College admissions scandal now has a tantalizing mystery
Today, the first set of parents charged in the college admissions scandal will appear in court in Boston, offering our celebrity-obsessed media an opportunity to move along from their two years of obsession over the now discredited Trump-Russia conspiracy theory. Having discredited themselves by relentlessly pushing an evidence-free conspiracy, they likely now will turn to the story of how the ruling class rigs the system that is supposed to produce a meritocracy justifying their power and influence.
The story already is irresistible on its own, in addition to its potential to change the subject. But the Los Angeles Times today highlights a huge mystery that prosecutors are keeping under wraps:
Of the many outrageous allegations revealed by federal prosecutors in the college cheating scandal, one stands out.
Someone paid $6.5 million to get his or her children into elite schools. But the identity of that parent — and details about which schools were involved — remains a mystery nearly two weeks after authorities in Boston filed the charges against dozens of wealthy individuals.
The lack of information about the money is more notable given that the charges go into intense detail about the alleged actions of other parents, who are accused of bribing and cheating to get their kids into schools such as Yale, USC and UCLA.
Prosecutors have mentioned the $6.5 million in payments at a news conference and in court. But they are not included in the hundreds of pages detailing the charges.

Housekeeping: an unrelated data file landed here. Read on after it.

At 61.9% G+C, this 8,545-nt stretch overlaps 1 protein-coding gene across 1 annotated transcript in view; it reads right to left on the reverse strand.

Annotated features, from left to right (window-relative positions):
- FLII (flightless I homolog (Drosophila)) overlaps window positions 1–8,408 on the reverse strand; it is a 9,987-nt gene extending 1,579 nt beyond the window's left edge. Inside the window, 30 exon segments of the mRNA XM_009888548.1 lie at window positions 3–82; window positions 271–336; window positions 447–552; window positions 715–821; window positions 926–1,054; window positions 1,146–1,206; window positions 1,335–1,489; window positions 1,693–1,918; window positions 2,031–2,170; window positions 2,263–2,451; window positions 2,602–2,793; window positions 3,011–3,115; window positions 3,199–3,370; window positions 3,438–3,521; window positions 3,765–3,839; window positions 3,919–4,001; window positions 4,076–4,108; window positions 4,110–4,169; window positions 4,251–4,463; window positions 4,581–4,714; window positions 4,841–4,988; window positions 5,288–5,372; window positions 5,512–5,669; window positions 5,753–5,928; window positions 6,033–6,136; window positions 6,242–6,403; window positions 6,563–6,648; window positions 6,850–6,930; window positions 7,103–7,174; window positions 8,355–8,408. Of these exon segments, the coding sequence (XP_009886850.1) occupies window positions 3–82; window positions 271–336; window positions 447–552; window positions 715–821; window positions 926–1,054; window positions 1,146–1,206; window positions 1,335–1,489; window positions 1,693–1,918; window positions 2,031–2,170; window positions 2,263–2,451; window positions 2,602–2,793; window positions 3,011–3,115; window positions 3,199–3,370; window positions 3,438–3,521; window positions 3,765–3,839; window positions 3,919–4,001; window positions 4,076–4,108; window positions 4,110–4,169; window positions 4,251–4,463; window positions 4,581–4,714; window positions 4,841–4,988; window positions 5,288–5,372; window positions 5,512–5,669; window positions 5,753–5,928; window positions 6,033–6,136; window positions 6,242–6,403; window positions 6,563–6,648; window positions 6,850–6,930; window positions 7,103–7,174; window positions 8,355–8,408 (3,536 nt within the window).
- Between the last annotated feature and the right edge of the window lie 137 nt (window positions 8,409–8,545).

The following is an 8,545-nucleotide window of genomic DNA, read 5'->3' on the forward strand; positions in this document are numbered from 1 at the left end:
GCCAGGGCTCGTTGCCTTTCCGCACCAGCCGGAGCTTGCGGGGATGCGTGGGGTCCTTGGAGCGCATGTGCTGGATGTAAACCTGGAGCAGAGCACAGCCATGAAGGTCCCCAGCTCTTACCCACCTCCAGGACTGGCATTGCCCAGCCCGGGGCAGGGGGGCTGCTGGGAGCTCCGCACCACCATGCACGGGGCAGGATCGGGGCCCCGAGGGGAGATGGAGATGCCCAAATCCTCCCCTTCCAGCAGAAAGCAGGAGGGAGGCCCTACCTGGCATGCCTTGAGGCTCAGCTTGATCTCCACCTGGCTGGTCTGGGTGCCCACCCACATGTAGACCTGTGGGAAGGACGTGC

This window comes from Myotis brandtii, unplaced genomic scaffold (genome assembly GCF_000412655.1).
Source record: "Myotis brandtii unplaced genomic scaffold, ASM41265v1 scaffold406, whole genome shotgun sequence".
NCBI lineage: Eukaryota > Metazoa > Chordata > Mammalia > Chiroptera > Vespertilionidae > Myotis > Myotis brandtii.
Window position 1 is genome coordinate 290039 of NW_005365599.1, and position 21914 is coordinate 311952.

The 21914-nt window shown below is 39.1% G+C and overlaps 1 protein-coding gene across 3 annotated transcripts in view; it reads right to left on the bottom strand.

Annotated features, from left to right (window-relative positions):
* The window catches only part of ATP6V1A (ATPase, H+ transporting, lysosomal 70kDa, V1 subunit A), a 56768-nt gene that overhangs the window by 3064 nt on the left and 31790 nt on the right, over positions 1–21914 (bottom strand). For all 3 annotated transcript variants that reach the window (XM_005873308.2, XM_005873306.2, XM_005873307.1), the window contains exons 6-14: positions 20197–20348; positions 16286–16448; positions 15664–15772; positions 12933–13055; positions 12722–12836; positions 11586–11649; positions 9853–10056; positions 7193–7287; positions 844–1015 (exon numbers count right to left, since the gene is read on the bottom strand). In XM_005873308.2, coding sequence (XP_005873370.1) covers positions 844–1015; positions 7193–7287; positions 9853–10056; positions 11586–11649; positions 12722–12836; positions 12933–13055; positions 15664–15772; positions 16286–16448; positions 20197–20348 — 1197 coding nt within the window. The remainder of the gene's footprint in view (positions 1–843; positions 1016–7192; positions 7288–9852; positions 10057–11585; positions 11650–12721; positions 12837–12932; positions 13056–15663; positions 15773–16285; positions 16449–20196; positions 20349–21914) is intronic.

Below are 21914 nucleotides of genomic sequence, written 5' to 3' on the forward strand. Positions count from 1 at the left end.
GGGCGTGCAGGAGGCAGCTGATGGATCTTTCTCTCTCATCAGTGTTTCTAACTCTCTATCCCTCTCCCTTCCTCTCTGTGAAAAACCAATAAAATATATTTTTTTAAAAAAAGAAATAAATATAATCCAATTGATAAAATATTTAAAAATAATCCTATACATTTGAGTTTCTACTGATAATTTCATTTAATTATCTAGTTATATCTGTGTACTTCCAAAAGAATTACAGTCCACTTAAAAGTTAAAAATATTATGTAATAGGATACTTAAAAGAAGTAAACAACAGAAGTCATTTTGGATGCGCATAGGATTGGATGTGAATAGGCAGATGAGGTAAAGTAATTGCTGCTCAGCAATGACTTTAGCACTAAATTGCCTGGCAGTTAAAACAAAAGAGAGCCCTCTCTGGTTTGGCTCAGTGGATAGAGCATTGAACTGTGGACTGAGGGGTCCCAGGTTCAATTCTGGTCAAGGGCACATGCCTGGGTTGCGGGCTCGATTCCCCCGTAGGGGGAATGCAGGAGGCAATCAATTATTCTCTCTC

Move over, Six Million Dollar Man, and make way for the 6.5-million-dollar parent.
Sure, the bribes so far revealed have been impressive sums. But $6.5 mill is in a different league entirely. That's a fortune that most people could live off of luxuriously for the rest of their lives. It's lottery jackpot territory — more like an endowment than a mere bribe. Or the price of a middling building.
Yale University, one of the top schools already implicated (photo credit: Pixabay).
Speaking for myself, I can't wait to find out who threw around that sum of money for a kid or kids getting into...where? A sum like that should buy a school more storied than Wake Forest, I would think. And the sheer size suggests that a Very Important Person was involved, not just the coach of a second-tier sport.
My guess is that prosecutors are still putting together the evidence, still grilling suspects and assembling documents. But if they are withholding the name of the 6.5-million-dollar parent simply for dramatic purposes, they understand pretty well how to keep a story in the headlines.